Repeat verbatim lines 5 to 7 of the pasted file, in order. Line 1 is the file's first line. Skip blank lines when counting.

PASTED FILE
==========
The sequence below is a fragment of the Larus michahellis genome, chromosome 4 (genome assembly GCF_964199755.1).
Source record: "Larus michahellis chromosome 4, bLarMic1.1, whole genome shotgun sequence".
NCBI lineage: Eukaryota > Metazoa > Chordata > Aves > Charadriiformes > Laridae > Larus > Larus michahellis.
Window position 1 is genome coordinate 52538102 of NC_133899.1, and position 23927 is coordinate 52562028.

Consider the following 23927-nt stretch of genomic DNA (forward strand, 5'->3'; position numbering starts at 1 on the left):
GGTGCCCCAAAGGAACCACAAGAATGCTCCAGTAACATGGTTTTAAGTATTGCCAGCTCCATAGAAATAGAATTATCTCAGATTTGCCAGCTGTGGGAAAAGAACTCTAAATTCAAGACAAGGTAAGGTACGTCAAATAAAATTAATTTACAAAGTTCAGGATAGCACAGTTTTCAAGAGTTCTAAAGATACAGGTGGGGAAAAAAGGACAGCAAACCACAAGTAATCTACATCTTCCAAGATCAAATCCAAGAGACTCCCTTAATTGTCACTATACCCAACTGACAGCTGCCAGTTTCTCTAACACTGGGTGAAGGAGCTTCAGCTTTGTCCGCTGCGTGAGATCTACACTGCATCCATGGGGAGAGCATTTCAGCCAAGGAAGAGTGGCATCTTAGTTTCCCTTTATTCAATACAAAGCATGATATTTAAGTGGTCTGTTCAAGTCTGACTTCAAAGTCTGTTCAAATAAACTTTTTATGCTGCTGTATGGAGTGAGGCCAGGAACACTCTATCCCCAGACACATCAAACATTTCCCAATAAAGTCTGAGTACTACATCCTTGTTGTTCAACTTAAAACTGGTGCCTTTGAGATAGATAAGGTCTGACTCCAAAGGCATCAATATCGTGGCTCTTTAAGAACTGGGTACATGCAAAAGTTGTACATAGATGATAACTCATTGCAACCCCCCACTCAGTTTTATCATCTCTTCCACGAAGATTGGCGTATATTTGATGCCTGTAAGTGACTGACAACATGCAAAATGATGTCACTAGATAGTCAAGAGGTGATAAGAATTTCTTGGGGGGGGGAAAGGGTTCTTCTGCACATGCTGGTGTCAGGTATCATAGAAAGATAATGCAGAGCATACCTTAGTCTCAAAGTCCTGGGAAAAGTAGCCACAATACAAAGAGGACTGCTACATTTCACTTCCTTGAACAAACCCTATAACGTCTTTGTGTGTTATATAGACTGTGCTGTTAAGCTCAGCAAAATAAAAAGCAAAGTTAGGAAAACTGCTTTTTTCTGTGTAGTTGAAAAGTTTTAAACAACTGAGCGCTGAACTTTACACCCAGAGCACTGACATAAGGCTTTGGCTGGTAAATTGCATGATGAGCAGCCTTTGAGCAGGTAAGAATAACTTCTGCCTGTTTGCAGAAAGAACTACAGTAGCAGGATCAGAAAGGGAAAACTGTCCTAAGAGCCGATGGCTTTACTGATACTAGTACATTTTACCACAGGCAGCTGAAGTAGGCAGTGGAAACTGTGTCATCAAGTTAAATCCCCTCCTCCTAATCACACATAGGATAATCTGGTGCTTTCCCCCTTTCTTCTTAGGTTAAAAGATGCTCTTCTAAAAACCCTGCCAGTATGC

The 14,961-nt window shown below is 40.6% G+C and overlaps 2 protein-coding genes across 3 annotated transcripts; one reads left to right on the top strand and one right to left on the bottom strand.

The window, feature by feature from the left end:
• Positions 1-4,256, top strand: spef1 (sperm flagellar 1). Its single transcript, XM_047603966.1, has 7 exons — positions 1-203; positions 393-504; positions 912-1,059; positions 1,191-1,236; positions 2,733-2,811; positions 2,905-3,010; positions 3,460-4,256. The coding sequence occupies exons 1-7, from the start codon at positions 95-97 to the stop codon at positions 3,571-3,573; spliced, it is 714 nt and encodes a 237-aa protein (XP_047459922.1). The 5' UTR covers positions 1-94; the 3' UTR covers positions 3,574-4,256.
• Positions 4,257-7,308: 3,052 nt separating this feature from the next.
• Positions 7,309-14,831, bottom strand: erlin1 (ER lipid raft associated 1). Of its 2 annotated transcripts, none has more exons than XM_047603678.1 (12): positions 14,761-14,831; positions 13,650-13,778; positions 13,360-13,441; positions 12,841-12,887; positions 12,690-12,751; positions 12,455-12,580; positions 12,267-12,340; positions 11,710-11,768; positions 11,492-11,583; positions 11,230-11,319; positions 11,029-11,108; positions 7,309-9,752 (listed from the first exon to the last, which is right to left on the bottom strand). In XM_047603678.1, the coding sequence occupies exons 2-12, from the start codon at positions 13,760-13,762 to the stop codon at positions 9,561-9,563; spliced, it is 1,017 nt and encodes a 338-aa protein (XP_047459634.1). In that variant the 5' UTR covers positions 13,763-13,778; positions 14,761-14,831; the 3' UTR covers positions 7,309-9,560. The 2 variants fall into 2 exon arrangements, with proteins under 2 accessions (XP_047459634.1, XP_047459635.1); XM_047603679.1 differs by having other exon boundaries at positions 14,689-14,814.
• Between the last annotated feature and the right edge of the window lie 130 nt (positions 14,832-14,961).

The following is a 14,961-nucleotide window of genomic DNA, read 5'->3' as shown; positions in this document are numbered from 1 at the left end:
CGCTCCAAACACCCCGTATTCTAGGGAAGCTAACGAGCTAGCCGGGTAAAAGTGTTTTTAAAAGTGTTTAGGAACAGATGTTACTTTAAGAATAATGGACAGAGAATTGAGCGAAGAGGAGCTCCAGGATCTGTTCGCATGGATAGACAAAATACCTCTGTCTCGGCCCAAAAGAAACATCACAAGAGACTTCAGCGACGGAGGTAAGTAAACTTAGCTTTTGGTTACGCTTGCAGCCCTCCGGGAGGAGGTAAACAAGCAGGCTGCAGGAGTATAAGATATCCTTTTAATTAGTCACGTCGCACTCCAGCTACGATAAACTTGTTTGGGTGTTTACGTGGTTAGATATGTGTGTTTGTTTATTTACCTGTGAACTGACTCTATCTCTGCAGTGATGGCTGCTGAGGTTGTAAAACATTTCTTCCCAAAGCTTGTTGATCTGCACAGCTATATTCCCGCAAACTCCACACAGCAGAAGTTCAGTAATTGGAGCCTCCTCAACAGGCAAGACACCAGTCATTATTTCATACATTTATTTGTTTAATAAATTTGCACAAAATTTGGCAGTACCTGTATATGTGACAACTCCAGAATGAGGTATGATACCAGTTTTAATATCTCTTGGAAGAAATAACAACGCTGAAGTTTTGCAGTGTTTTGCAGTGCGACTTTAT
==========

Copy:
Consider the following 23927-nt stretch of genomic DNA (forward strand, 5'->3'; position numbering starts at 1 on the left):
GGTGCCCCAAAGGAACCACAAGAATGCTCCAGTAACATGGTTTTAAGTATTGCCAGCTCCATAGAAATAGAATTATCTCAGATTTGCCAGCTGTGGGAAAAGAACTCTAAATTCAAGACAAGGTAAGGTACGTCAAATAAAATTAATTTACAAAGTTCAGGATAGCACAGTTTTCAAGAGTTCTAAAGATACAGGTGGGGAAAAAAGGACAGCAAACCACAAGTAATCTACATCTTCCAAGATCAAATCCAAGAGACTCCCTTAATTGTCACTATACCCAACTGACAGCTGCCAGTTTCTCTAACACTGGGTGAAGGAGCTTCAGCTTTGTCCGCTGCGTGAGATCTACACTGCATCCATGGGGAGAGCATTTCAGCCAAGGAAGAGTGGCATCTTAGTTTCCCTTTATTCAATACAAAGCATGATATTTAAGTGGTCTGTTCAAGTCTGACTTCAAAGTCTGTTCAAATAAACTTTTTATGCTGCTGTATGGAGTGAGGCCAGGAACACTCTATCCCCAGACACATCAAACATTTCCCAATAAAGTCTGAGTACTACATCCTTGTTGTTCAACTTAAAACTGGTGCCTTTGAGATAGATAAGGTCTGACTCCAAAGGCATCAATATCGTGGCTCTTTAAGAACTGGGTACATGCAAAAGTTGTACATAGATGATAACTCATTGCAACCCCCCACTCAGTTTTATCATCTCTTCCACGAAGATTGGCGTATATTTGATGCCTGTAAGTGACTGACAACATGCAAAATGATGTCACTAGATAGTCAAGAGGTGATAAGAATTTCTTGGGGGGGGGAAAGGGTTCTTCTGCACATGCTGGTGTCAGGTATCATAGAAAGATAATGCAGAGCATACCTTAGTCTCAAAGTCCTGGGAAAAGTAGCCACAATACAAAGAGGACTGCTACATTTCACTTCCTTGAACAAACCCTATAACGTCTTTGTGTGTTATATAGACTGTGCTGTTAAGCTCAGCAAAATAAAAAGCAAAGTTAGGAAAACTGCTTTTTTCTGTGTAGTTGAAAAGTTTTAAACAACTGAGCGCTGAACTTTACACCCAGAGCACTGACATAAGGCTTTGGCTGGTAAATTGCATGATGAGCAGCCTTTGAGCAGGTAAGAATAACTTCTGCCTGTTTGCAGAAAGAACTACAGTAGCAGGATCAGAAAGGGAAAACTGTCCTAAGAGCCGATGGCTTTACTGATACTAGTACATTTTACCACAGGCAGCTGAAGTAGGCAGTGGAAACTGTGTCATCAAGTTAAATCCCCTCCTCCTAATCACACATAGGATAATCTGGTGCTTTCCCCCTTTCTTCTTAGGTTAAAAGATGCTCTTCTAAAAACCCTGCCAGTATGC

The 14,961-nt window shown below is 40.6% G+C and overlaps 2 protein-coding genes across 3 annotated transcripts; one reads left to right on the top strand and one right to left on the bottom strand.